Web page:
Controversy over the closure of UK railway ticket offices: Why this step was too quick
Over the summer, the railroad companies held a three-week consultation period on the closure of railway ticket offices. It had to be extended for another five weeks after complaints from respondents.
The government had planned to close most of the UK's railway ticket offices. But society was not ready, Yahoo writes.
According to the Transport Committee in a letter to Railways Minister Huw Merriman, the amount of time the public has had to express its opinion on the changes is too short.
What is known about the closure of railway ticket offices
Trade unions, disability groups, and some conservative politicians have criticized the proposals to close ticket offices. In response, a special committee has now called on the government and rail companies to review the proposals again and suggested that smaller pilot closure projects could potentially be rolled out before nationwide changes.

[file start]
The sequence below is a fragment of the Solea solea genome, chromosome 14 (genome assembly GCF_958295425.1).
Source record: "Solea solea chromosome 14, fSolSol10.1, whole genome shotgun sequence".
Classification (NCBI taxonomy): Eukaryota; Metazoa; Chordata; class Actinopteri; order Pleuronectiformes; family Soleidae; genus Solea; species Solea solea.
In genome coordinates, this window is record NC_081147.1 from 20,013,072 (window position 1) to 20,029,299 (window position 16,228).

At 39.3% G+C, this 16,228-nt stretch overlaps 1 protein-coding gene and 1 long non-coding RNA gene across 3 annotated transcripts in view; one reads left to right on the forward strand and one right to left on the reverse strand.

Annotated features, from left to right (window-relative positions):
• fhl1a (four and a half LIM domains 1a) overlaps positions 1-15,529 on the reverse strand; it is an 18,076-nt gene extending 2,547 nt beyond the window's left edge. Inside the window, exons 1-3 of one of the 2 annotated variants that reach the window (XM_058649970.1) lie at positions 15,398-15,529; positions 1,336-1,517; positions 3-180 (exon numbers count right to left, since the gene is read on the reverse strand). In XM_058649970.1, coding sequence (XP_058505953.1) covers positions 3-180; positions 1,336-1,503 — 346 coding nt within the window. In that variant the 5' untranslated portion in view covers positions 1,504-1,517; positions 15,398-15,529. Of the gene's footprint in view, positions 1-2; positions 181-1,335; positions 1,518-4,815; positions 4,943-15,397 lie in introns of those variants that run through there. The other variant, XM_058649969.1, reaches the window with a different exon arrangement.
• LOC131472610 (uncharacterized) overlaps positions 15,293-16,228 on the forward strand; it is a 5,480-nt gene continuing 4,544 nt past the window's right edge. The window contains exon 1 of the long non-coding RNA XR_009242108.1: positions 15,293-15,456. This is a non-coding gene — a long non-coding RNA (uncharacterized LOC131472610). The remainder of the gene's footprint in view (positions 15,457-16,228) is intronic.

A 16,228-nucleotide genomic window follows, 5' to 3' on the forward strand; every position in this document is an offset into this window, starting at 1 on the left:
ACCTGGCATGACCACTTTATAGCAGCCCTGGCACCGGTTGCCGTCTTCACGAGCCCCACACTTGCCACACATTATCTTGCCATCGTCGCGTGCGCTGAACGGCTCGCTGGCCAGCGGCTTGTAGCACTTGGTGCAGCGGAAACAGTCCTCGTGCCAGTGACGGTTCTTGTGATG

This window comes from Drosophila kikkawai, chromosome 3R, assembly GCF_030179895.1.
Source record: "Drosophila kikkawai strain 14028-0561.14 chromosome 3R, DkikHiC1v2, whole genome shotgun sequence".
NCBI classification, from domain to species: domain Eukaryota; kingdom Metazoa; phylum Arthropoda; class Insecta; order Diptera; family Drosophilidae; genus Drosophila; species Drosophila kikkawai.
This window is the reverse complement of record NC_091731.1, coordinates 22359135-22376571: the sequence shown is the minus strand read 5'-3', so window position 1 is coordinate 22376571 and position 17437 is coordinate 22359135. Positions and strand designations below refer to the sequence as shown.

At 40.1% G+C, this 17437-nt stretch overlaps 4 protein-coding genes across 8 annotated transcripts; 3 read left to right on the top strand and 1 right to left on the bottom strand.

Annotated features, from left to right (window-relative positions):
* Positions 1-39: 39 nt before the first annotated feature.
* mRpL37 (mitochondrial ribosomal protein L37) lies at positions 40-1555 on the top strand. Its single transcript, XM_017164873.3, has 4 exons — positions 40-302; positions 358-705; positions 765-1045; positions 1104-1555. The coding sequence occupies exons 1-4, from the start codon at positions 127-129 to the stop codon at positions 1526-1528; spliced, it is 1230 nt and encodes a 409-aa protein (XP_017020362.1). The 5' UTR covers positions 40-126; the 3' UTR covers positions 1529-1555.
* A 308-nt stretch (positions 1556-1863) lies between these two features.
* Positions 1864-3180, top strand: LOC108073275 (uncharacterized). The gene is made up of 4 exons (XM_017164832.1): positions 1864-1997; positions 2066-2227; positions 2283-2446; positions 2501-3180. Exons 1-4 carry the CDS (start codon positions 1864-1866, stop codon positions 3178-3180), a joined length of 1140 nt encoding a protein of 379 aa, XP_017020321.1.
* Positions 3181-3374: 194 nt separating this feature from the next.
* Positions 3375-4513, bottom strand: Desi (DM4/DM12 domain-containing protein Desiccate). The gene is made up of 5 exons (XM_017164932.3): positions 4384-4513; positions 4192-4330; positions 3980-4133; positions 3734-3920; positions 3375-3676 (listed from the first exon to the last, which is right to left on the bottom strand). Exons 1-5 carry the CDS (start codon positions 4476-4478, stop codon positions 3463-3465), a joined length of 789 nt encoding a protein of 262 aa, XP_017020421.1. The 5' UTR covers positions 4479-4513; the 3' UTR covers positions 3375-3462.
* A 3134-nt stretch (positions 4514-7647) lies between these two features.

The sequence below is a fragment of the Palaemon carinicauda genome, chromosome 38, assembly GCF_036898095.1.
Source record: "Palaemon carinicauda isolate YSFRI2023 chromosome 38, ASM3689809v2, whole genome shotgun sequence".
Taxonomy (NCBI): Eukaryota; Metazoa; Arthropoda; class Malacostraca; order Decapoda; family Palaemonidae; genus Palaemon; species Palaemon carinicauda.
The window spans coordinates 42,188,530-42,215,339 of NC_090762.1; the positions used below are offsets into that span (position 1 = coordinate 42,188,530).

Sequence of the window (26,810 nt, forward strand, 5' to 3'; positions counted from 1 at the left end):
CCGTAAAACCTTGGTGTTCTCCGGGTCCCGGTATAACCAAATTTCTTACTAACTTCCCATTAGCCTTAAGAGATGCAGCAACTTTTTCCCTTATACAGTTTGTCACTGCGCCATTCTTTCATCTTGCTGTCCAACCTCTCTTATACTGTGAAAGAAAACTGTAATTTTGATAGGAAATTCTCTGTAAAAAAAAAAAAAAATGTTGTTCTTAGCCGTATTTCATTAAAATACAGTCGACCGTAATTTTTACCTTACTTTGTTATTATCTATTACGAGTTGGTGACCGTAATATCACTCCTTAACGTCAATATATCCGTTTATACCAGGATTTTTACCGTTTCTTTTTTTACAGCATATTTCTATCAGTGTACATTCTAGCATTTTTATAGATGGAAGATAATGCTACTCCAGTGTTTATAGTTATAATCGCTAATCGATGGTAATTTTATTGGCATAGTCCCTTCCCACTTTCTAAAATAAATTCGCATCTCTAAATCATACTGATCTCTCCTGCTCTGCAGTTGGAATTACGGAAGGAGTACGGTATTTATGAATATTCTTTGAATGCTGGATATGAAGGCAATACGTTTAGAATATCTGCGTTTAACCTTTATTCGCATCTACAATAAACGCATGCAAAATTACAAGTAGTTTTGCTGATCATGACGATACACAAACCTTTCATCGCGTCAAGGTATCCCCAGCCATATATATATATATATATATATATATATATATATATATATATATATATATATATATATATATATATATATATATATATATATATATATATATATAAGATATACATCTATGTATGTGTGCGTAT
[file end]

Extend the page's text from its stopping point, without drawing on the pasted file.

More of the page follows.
Representatives of the deaf and blind community were not given access to some of the consultation documents.
Officially, the consultation on ticket office closures ended on September 1. The British authorities plan to close nearly 1,000 offices over the next three years, with some offices scheduled to close as early as the end of this year.
Which offices are planned to be closed
Offices are being closed, including those at the main stations: Birmingham New Street and Manchester Piccadilly. In London, it is planned to close all stations except Blackfriars, East Croydon, Finsbury Park, London Victoria, and Sutton.
According to the publication, 43% of UK stations currently do not have ticket offices.